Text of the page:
6. Though he was notoriously smelly. I mean people would stop me in the hallway and whisper, “How can you STAND to share an office with the BOFH?” because you could smell his weird stench from very far away. It was like smelling durian fruit. Later I figured out that it was not that he didn’t wash – it was that he kept his clothes all in a big pile and they had some strain of super-mildew in them that didn’t come out in the laundry, which was done with terrifying infrequency. My boss even made sure to check with me that it was okay that we shared an office. Actually, I didn’t mind the awful smell all that much and got used to it.

7. This, to me, explained his entire combat-boot-wearing, hard-drinking, sarcastic music critic thing.

8. Emo boys, pay attention. This is how you get laid in college. Bring it on.

9. Earning me a little lecture from General Black (he should talk – see note 1) about making sure I knew that I should be very careful not to be alone in the office with our high school employee Essie with the door closed because people would Talk and I would be in trouble, and also I should not take her off-campus to lunch or give her rides to the train at night even if it was dark and stuff and she needed a ride. Apparently 2 or 3 people in the school had mentioned this possible problem to him! Clearly he didn’t take his own advice, though he was completely sincere. I still think of him a basically ethical man who cracked hugely under pressure. But he should have totally lost his job and been fucked over for it, because that was a huge crack. And he did lose his job but then got the identical job at the parallel universe Greek School, uptown.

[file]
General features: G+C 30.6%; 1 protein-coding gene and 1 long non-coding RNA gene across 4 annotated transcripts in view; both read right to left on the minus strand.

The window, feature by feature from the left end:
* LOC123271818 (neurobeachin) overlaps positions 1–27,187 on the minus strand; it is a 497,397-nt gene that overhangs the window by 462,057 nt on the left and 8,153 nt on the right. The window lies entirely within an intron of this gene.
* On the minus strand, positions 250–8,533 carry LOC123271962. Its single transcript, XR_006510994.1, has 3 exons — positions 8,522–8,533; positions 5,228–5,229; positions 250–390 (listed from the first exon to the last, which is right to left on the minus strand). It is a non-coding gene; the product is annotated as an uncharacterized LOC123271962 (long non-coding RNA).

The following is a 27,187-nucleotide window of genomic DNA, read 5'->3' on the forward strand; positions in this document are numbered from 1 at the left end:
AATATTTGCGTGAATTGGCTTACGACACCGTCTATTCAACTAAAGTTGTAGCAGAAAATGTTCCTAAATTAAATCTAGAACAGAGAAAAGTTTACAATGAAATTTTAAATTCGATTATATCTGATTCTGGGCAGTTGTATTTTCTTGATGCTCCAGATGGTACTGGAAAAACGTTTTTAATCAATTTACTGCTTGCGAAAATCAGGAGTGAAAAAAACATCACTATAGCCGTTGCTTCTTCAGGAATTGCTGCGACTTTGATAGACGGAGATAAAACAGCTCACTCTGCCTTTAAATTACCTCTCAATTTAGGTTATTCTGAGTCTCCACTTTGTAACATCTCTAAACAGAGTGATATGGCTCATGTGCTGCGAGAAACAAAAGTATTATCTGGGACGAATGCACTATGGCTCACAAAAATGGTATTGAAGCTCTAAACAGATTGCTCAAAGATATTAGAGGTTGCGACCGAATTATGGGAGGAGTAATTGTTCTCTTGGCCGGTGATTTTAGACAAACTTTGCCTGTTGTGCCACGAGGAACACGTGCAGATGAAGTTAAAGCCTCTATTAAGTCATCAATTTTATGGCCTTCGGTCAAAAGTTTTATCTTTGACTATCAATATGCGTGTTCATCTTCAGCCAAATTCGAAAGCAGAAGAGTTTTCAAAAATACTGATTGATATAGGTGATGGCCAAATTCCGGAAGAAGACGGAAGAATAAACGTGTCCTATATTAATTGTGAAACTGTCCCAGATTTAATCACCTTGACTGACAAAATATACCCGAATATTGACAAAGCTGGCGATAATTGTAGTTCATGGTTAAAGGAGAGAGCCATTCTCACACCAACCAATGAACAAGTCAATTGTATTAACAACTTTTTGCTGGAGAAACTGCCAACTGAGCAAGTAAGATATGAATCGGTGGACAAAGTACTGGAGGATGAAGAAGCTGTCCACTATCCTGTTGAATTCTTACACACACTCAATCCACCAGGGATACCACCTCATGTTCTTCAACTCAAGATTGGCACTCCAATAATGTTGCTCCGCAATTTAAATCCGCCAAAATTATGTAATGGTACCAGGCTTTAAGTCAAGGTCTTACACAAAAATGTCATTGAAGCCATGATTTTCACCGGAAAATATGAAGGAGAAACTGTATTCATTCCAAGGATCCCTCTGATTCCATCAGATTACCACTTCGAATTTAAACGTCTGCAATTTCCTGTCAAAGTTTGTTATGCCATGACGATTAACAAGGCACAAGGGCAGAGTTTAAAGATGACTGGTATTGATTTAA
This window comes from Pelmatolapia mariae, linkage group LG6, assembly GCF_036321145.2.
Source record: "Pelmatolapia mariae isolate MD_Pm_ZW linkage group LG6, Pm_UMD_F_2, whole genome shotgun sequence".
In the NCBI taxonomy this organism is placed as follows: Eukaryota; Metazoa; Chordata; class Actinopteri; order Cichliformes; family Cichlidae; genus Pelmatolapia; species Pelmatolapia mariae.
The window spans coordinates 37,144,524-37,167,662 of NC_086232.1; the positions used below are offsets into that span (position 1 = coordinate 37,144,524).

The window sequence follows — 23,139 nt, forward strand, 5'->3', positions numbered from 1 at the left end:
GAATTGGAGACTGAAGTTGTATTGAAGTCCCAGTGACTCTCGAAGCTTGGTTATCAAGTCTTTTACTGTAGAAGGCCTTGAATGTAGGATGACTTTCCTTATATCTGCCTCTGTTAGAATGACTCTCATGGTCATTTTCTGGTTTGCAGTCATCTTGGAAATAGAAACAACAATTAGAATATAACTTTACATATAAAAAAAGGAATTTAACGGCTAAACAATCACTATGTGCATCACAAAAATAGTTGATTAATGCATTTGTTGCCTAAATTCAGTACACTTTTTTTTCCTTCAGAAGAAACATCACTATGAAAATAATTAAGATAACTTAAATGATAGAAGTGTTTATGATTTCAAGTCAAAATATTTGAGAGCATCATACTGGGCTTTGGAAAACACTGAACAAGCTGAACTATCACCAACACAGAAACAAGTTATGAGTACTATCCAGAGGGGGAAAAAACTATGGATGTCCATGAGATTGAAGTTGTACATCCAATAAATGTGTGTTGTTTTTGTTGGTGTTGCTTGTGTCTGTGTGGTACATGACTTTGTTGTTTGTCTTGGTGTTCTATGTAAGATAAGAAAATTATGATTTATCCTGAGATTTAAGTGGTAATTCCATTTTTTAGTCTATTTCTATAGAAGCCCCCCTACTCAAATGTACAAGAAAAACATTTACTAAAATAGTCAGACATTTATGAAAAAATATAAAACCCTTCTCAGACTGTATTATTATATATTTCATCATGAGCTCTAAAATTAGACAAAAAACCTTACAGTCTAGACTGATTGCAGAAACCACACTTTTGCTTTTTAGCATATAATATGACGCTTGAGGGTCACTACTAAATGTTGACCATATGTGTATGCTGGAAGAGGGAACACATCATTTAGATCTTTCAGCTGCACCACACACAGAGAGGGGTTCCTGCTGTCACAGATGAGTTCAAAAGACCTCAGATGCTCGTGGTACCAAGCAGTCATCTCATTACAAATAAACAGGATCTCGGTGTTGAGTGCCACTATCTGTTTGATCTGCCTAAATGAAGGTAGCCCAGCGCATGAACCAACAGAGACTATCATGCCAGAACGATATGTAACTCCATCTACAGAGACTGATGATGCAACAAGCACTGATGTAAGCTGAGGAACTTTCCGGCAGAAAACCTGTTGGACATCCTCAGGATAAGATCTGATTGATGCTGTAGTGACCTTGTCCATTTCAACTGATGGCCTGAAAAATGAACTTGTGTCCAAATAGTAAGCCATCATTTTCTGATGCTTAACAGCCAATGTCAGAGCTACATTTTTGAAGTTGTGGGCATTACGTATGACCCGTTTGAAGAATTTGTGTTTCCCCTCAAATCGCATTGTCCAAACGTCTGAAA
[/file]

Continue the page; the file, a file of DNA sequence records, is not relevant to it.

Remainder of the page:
10. And if anyone ever feels like giving me crap over the lameness of the school web page, recall that it had to be fully visible without scrolling at crap resolution on a crap LC-II.

11. I’ll come back and add the link if I find out with a little research. You’d think she would have put her email addy on the postcard, but no.

musings on Halloween and nostalgia

2 halloween parties later…. 1 mac n cheese filled crock pot … 1 parade of a roiling chaos of 40 pre-schoolers across a 6 lane road… 7 princesses, 3 spidermans, 1 panda, 1 zebra, 1 white lion, 1 robin hood, 1 hawaiian cat princess, 2 dinosaurs, 3 army outfits (scary). 2 blocks up and down in the rain… the sadness of lone old ladies answering the door with badly suppressed excitement and near tears for the one minute of kids jostling and screeching at the door, kids who forget to say thank you… Kids suddenly catching on to the magic of the whole thing – you get to run up to strange people’s houses… you get to see inside… they are all kind and give you presents. Kids out at night! Everyone indulgent! Moomin flashed into a wide-eyed understanding and began waving his candy bucket, waving his sword, leaping like a gazelle after the throng of slightly older kids. “Let’s go to the next house! Come on!”

Jo’s daughter Elizabeth was very funny, getting into the proper post-trick-or-treat gloating spirit with me. We dumped out her candy and sorted it by type, taking turns to write down the inventory. I realized she did not know all the types of candy – how strange! Rook and I knew them all quite intimately. I think I gave her an incredulous look when she did not know what a Krackle was, or a Now n Later. She went around charging people and the funniest bit was when she instructed 4 year old Iz in how to make a credit card. “You put your first name and the last name and the year…” As if Iz didn’t have a vat of her own candy! I had it in mind to make her do a statistical analysis of her loot, but the party got chaotic. I had some wine and mooned around wishing dimly that I had a piano.